New? Begin with lesson one.
Start with their basic personality and build from there.
Before you get to their individual likes, dislikes, physical characteristics, strengths, and flaws, figure out your character's basic personality. The easiest way to do this is to think of a person your character reminds you of in real life. You can play around with the other details, changing them as needed, but when it comes to a question of what your character would do, you can imagine that person in a similar situation.
Just be careful of the temptation to make them a caricature, either to the perfect or absolutely despicable side of the spectrum. No one is either all good or all bad. Even the worst of the worst will have some decency somewhere, whether it's being good to their mother or just a love of fluffy bunnies. At the same time, no one's perfect either. Unless you're writing a parody, it's usually a good idea to avoid the Mary/Gary Stu trope, which can also apply to antagonists.
Several writers talked about character building in science fiction during #scifichat on Friday, February 20. "After a writer internalizes the structure of a character for their genre, they just get born out of the subconscious," said J. Lichtenberg during the chat. Once you have the basic idea of who your character is, your subconscious will work through their reactions and finish fleshing them out as you outline and begin drafting the story.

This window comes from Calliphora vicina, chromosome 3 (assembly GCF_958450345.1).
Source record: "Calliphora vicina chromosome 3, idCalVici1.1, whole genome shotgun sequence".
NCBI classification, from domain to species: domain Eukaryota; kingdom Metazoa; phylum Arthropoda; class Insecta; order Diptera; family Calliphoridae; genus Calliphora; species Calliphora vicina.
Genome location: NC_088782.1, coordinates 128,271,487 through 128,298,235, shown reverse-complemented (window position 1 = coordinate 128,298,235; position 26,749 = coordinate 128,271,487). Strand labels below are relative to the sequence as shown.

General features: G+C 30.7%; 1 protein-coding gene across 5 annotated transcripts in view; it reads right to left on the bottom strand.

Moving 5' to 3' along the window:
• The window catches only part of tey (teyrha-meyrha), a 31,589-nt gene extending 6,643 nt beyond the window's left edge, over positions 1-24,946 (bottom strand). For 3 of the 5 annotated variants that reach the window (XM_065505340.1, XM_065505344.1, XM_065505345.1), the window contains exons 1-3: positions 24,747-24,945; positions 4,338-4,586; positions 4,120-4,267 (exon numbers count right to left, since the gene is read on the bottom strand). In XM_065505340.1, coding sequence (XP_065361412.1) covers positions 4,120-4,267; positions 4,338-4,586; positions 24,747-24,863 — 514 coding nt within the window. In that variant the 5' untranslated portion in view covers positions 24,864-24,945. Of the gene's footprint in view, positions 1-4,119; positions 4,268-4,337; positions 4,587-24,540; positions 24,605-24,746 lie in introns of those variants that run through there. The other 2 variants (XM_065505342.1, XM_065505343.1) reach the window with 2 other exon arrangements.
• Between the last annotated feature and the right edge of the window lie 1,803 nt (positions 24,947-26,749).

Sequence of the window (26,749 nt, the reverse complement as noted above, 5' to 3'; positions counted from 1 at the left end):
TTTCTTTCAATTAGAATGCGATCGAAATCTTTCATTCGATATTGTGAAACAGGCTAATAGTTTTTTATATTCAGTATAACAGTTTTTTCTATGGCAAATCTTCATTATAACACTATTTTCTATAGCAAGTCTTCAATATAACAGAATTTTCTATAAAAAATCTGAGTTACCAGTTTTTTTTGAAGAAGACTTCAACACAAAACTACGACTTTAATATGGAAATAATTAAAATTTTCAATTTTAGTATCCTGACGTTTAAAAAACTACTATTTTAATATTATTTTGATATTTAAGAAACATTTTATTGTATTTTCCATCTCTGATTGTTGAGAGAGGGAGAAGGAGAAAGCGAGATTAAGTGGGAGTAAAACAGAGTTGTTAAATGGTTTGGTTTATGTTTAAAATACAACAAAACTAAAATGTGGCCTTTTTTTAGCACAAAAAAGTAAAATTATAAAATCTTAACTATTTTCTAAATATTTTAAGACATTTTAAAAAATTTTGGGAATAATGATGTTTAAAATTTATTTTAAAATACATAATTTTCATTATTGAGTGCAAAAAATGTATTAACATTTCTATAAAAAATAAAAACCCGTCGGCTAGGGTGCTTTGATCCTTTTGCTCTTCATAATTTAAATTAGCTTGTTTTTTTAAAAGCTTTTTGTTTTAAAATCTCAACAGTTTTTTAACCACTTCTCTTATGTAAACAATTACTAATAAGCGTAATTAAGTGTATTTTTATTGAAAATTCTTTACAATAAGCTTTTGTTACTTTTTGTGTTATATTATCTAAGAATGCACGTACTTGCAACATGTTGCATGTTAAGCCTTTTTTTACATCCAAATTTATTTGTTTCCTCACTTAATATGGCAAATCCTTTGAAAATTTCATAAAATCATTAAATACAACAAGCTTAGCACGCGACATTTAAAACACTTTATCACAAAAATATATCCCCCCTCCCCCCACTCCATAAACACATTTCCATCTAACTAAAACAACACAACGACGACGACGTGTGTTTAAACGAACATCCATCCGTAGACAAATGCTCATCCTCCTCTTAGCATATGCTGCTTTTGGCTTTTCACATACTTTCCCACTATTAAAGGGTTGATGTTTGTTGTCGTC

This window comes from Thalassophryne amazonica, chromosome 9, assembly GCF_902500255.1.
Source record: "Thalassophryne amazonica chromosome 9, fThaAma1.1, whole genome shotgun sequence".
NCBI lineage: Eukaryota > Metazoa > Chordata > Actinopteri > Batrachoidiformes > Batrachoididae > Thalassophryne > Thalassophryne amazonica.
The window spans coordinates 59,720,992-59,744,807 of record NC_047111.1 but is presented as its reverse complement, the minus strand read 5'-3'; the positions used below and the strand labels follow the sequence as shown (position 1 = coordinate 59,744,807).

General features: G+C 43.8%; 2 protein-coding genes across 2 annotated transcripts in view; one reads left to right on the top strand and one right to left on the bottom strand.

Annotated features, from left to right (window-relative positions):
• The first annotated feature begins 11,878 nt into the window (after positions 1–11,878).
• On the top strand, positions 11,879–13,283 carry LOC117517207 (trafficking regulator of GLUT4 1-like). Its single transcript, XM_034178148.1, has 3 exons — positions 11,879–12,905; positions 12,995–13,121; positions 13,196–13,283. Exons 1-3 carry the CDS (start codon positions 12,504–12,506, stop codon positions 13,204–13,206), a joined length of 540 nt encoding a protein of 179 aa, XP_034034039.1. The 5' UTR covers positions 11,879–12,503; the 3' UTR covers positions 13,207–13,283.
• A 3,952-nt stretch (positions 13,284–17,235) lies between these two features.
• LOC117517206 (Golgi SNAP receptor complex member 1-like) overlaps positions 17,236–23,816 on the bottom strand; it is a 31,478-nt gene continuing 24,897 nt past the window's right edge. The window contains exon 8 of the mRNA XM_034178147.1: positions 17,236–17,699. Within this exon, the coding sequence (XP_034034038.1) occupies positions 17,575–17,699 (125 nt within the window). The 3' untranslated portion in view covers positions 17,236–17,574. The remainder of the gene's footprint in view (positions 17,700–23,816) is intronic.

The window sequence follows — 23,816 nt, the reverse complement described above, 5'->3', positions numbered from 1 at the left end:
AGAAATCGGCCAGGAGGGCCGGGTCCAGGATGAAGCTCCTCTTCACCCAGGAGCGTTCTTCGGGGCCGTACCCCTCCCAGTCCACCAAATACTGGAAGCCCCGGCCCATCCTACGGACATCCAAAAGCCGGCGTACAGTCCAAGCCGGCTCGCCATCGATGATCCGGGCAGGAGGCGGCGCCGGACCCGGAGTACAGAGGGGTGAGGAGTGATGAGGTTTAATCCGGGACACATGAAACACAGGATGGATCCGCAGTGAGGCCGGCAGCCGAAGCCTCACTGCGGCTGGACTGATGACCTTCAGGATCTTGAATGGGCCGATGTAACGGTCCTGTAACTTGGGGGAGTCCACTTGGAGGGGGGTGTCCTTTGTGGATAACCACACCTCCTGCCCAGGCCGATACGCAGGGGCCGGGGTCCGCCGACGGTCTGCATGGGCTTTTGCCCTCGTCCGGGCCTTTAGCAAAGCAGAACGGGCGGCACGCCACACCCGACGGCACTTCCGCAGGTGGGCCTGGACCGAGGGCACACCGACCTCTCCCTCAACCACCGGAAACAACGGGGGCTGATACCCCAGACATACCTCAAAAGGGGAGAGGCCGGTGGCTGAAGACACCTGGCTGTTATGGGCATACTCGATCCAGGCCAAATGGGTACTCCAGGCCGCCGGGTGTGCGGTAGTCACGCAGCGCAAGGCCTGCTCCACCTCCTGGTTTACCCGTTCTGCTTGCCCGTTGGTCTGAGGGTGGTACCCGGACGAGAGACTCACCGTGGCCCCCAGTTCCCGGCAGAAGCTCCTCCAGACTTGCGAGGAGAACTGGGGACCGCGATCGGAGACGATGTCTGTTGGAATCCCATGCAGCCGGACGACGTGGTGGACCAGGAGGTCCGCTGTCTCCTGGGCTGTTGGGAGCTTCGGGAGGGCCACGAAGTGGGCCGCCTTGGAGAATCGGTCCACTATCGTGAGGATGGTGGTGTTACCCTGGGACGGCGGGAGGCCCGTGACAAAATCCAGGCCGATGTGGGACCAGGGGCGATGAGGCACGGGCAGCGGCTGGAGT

Once you know their core personality, it's time to start looking at other factors that can affect their reactions.
Even though it's not generally recommended to go into any great detail regarding a character's appearance, it can be helpful to have a clear picture in your mind since some details might influence how you write them. How old are they? Are they short, tall, or of average height? What's their hair length and texture? Do they have any old wounds or scars? Are they left handed or right handed? You may or may not use this information directly, but walking through the cramped confines of a submarine is very different from the viewpoint of someone tall and broadly built than it would be for someone short and slender.
Think about their background. What social class do they belong to, and how did this affect their knowledge and skill levels? Did they have any hobbies growing up? What was their relationship with their parents, friends, and their extended circle of acquaintances? The answer to these questions combined with their personality will determine what your character can or can't do and how they'll react in certain situations.